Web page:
However, they are sceptical of the improved political stability, over-emphasise the importance of mining and commodity prices to these economies and do not have enough understanding of the enormous diversity of a continent of 54 individual countries.
Apart from South Africa (which is a rather developed emerging market), the rest of the African economies could largely be termed early-stage emerging economies, with each country at a different level of political and economic maturity. The result of this is that news flow about the continent regularly reports on smaller countries and economies where political and economic issues are often not dealt with in the same way as in larger more progressive countries.
The recent commodity and oil price slump has focussed attention on Africa’s resource reliability. Despite a similar collapse in commodities in the second half of 2008, growth in Africa’s GDP remained above 4% for both 2008 and 2009, at a time when most of the world was experiencing flat or negative growth. In addition, McKinsey has estimated that only 24% of Africa’s growth from 2002 to 2007, during a commodity boom cycle, was due to resources.
Although the current weak oil price negatively affects the oil exporters, most of Africa’s economies (making up more than 50% of the continents’ GDP too) are net importers of oil and petroleum products. Some large countries that will benefit from lower oil prices are South Africa, Egypt, Morocco, Kenya (and the rest of East Africa), Tunisia, Ghana and the Ivory Coast. These observations highlight the risks of considering the continent as homogenous, although the growth and development narrative is true in aggregate and over time.
On the political front, we have seen significant changes and improvements across the continent over the past few years. In 2013, well run Kenyan elections followed a new constitution that devolved more government functions and accountability to local county level, thus deepening the democracy in the country. This should lead to improved allocation of state resources and enhance the growth of this key East African economy.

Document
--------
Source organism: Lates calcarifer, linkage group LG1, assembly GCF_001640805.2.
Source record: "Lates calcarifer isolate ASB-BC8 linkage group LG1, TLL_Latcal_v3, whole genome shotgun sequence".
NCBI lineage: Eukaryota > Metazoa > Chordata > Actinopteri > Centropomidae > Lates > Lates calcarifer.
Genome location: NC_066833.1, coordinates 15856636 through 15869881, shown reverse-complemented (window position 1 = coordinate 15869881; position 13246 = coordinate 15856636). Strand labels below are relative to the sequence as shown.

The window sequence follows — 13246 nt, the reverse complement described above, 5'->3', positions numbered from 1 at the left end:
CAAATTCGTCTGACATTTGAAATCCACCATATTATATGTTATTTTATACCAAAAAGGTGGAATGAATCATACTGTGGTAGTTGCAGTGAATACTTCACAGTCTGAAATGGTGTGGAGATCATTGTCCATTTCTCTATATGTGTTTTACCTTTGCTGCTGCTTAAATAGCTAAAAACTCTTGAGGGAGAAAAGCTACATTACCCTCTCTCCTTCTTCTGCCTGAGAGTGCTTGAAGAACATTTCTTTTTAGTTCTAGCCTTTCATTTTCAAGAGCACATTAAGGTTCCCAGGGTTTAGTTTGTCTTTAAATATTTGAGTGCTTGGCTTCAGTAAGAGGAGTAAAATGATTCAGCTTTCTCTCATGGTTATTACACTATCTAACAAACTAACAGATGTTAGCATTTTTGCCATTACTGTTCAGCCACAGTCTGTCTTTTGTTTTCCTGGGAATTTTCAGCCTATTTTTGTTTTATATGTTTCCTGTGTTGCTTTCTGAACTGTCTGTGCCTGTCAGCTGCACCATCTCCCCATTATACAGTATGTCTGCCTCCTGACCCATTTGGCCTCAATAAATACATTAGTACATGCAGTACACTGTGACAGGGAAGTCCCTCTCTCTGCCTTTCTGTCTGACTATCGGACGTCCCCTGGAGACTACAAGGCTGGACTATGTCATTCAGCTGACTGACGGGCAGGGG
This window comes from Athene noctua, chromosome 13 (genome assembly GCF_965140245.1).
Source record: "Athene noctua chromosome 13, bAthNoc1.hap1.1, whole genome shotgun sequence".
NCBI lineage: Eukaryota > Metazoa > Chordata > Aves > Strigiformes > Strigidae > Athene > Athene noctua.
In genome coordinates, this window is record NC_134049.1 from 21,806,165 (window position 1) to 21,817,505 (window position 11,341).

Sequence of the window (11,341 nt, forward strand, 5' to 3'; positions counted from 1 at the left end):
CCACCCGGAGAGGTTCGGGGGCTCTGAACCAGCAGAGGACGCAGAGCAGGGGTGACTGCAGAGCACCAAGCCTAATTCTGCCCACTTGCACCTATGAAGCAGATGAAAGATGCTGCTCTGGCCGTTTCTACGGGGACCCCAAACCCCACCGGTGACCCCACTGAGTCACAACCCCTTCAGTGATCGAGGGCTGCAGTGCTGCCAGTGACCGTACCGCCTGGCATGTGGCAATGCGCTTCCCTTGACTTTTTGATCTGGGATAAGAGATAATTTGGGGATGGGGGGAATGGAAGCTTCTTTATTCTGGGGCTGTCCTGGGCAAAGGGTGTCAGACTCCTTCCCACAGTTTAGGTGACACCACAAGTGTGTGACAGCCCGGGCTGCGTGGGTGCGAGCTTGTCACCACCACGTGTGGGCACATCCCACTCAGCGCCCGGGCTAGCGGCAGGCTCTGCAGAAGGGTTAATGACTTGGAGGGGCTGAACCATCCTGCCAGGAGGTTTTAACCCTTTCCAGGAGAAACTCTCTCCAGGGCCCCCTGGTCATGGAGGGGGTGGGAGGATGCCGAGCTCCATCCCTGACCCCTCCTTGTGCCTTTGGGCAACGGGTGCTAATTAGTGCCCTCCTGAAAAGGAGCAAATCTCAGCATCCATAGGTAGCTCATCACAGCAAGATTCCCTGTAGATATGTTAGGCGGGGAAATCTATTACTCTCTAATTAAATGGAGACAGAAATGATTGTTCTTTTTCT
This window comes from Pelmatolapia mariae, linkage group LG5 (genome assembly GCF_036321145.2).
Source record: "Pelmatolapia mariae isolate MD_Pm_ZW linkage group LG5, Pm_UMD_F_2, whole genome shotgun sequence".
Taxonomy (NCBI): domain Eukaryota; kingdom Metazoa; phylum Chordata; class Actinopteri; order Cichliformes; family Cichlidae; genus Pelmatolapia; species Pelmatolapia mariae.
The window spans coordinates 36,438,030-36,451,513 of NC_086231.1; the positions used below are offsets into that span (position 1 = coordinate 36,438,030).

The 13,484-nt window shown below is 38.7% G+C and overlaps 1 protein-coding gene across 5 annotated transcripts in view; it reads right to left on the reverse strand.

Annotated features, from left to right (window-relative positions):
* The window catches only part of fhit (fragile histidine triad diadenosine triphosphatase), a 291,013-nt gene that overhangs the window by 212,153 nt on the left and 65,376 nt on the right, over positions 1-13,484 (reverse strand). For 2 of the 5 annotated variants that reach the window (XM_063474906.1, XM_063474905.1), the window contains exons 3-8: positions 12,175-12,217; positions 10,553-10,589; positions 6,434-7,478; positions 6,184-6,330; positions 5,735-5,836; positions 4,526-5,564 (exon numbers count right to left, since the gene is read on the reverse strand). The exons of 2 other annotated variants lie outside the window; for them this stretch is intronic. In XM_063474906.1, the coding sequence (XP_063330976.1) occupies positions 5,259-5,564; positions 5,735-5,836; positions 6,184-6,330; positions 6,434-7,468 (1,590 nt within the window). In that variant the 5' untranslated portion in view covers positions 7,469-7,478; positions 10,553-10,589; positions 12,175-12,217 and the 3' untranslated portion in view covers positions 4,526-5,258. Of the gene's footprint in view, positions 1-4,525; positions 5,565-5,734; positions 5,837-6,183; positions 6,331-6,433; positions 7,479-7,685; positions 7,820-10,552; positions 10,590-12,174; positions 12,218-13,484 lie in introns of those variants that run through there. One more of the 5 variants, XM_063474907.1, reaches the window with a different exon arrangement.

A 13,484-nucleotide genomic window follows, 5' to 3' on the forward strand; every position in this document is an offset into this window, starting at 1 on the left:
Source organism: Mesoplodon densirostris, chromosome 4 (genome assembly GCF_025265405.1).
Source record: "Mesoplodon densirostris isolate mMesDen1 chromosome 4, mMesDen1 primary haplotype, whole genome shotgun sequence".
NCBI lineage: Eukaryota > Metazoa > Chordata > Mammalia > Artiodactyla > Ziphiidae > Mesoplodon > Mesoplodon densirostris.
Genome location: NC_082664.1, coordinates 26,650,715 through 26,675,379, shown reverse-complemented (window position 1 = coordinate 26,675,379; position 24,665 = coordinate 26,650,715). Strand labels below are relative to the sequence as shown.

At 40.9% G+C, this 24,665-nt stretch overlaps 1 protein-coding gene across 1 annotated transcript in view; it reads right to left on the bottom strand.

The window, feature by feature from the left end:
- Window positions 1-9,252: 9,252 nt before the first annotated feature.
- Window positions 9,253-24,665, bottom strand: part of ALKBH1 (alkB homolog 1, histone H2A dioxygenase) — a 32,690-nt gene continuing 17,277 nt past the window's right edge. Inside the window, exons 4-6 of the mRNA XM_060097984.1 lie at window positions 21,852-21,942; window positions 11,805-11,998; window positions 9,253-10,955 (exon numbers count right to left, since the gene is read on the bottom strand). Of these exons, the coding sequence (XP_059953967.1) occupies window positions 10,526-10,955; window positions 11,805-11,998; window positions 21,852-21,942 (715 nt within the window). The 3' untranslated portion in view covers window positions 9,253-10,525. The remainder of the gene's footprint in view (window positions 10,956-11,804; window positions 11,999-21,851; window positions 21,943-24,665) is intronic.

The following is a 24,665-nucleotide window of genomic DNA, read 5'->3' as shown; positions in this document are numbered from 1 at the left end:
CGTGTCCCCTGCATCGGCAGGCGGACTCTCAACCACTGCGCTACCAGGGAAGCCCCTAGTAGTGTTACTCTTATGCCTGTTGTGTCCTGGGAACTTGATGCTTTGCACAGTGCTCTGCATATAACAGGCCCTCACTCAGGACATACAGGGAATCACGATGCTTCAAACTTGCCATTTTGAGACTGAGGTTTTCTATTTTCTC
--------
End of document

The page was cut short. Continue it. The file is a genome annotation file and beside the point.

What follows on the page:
“Even as the world has become easier and easier for businesses, Africa has improved faster”
Sub-Sahara African countries accounted for the largest number of regulatory reforms. 70% of these economies had at least one reform that improved the business environment. ‘Doing Business’ analysis from the World Bank.
“Many African businesses are expanding regionally or across the continent. Nigerian banks have regional strategies, with United Bank for Africa, for example, having 18 operations in other African countries, as far afield as Mozambique”
Not only is the political environment improving across Africa in general, but so is the business environment. A regular traveller to countries across the continent will notice this improvement from year to year, but the World Bank studies this in detail in their annual ‘Doing Business’ analysis. Their data shows that even as the world has become easier and easier for businesses, Africa has improved faster. Despite setbacks in some countries, we are encouraged by the trend in the leading economies and regional powerhouses where the pace of improvement tends to be increasing. More importantly, in the World Bank’s latest analysis, out of the top ten improving countries globally over the previous year, five were from Sub-Saharan Africa. Sub-Sahara African countries also accounted for the largest number of regulatory reforms in the year, with 70% of these economies having at least one reform that improves the business environment.
With all these positive changes happening across the continent, as well as the innovative and entrepreneurial nature of African businesses and governments, it is no wonder that the International Monetary Fund (IMF) expects that seven out of the ten fastest growing economies over the next five years will come from Africa. It is also not surprising that African businesses are investing in growth opportunities. This is evidenced by the use of stock exchanges to list and also to raise additional capital through rights issues, which are becoming more frequent. Many African businesses are also expanding regionally or across the continent. Nigerian banks have regional strategies, with United Bank for Africa, for example, having 18 operations in other African countries, as far afield as Mozambique.
We expect that these trends will continue across the continent. The improved (and improving) macroeconomics, combined with favourable demographics and increasing stability in political environments, should form the backdrop to a continuously improving operating environment for companies across Africa. The increasing urbanisation that we see (Africa as a whole is more urbanised than India and similar to that of China) and the rise of the middle class African consumer will lead to growth in disposable income and spending on goods and services.
In short, the continent of Africa can offer diversified and high growth investment opportunities and, of course, Africans themselves are already investing there.